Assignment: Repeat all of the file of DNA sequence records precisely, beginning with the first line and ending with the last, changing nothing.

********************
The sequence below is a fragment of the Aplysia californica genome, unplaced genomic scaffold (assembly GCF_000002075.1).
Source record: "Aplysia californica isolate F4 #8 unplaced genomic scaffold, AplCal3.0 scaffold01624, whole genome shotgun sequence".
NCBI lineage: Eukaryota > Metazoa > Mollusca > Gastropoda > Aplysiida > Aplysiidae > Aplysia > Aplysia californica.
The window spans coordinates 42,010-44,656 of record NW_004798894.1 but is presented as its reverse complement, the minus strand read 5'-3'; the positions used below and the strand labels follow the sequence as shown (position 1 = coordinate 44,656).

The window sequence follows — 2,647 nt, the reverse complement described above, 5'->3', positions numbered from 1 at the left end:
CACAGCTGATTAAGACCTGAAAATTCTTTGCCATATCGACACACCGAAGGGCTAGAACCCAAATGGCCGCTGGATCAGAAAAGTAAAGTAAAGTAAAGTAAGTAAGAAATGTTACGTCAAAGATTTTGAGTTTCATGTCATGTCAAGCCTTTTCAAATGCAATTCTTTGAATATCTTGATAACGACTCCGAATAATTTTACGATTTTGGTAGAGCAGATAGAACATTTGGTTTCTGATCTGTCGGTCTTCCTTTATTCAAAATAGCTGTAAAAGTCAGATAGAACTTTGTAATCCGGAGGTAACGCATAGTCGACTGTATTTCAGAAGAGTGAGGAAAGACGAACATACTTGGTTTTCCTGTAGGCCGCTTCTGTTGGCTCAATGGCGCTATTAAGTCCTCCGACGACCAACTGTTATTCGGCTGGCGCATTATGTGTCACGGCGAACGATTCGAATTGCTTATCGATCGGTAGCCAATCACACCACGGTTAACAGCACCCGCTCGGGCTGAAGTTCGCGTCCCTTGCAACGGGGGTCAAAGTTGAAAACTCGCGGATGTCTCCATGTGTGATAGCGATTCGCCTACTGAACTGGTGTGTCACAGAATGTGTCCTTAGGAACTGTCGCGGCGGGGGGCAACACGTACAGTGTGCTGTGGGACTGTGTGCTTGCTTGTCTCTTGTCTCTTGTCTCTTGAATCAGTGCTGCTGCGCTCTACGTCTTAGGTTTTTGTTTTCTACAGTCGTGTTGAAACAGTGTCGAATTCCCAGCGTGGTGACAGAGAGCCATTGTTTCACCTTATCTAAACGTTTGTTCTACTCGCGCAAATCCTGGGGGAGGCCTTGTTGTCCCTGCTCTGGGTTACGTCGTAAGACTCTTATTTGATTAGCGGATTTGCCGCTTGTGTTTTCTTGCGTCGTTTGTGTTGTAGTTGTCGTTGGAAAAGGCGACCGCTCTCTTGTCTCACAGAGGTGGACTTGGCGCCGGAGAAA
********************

The sequence below is a fragment of the Aplysia californica genome, unplaced genomic scaffold (assembly GCF_000002075.1).
Source record: "Aplysia californica isolate F4 #8 unplaced genomic scaffold, AplCal3.0 scaffold01624, whole genome shotgun sequence".
NCBI lineage: Eukaryota > Metazoa > Mollusca > Gastropoda > Aplysiida > Aplysiidae > Aplysia > Aplysia californica.
The window spans coordinates 42,010-44,656 of record NW_004798894.1 but is presented as its reverse complement, the minus strand read 5'-3'; the positions used below and the strand labels follow the sequence as shown (position 1 = coordinate 44,656).

The window sequence follows — 2,647 nt, the reverse complement described above, 5'->3', positions numbered from 1 at the left end:
CACAGCTGATTAAGACCTGAAAATTCTTTGCCATATCGACACACCGAAGGGCTAGAACCCAAATGGCCGCTGGATCAGAAAAGTAAAGTAAAGTAAAGTAAGTAAGAAATGTTACGTCAAAGATTTTGAGTTTCATGTCATGTCAAGCCTTTTCAAATGCAATTCTTTGAATATCTTGATAACGACTCCGAATAATTTTACGATTTTGGTAGAGCAGATAGAACATTTGGTTTCTGATCTGTCGGTCTTCCTTTATTCAAAATAGCTGTAAAAGTCAGATAGAACTTTGTAATCCGGAGGTAACGCATAGTCGACTGTATTTCAGAAGAGTGAGGAAAGACGAACATACTTGGTTTTCCTGTAGGCCGCTTCTGTTGGCTCAATGGCGCTATTAAGTCCTCCGACGACCAACTGTTATTCGGCTGGCGCATTATGTGTCACGGCGAACGATTCGAATTGCTTATCGATCGGTAGCCAATCACACCACGGTTAACAGCACCCGCTCGGGCTGAAGTTCGCGTCCCTTGCAACGGGGGTCAAAGTTGAAAACTCGCGGATGTCTCCATGTGTGATAGCGATTCGCCTACTGAACTGGTGTGTCACAGAATGTGTCCTTAGGAACTGTCGCGGCGGGGGGCAACACGTACAGTGTGCTGTGGGACTGTGTGCTTGCTTGTCTCTTGTCTCTTGTCTCTTGAATCAGTGCTGCTGCGCTCTACGTCTTAGGTTTTTGTTTTCTACAGTCGTGTTGAAACAGTGTCGAATTCCCAGCGTGGTGACAGAGAGCCATTGTTTCACCTTATCTAAACGTTTGTTCTACTCGCGCAAATCCTGGGGGAGGCCTTGTTGTCCCTGCTCTGGGTTACGTCGTAAGACTCTTATTTGATTAGCGGATTTGCCGCTTGTGTTTTCTTGCGTCGTTTGTGTTGTAGTTGTCGTTGGAAAAGGCGACCGCTCTCTTGTCTCACAGAGGTGGACTTGGCGCCGGAGAAA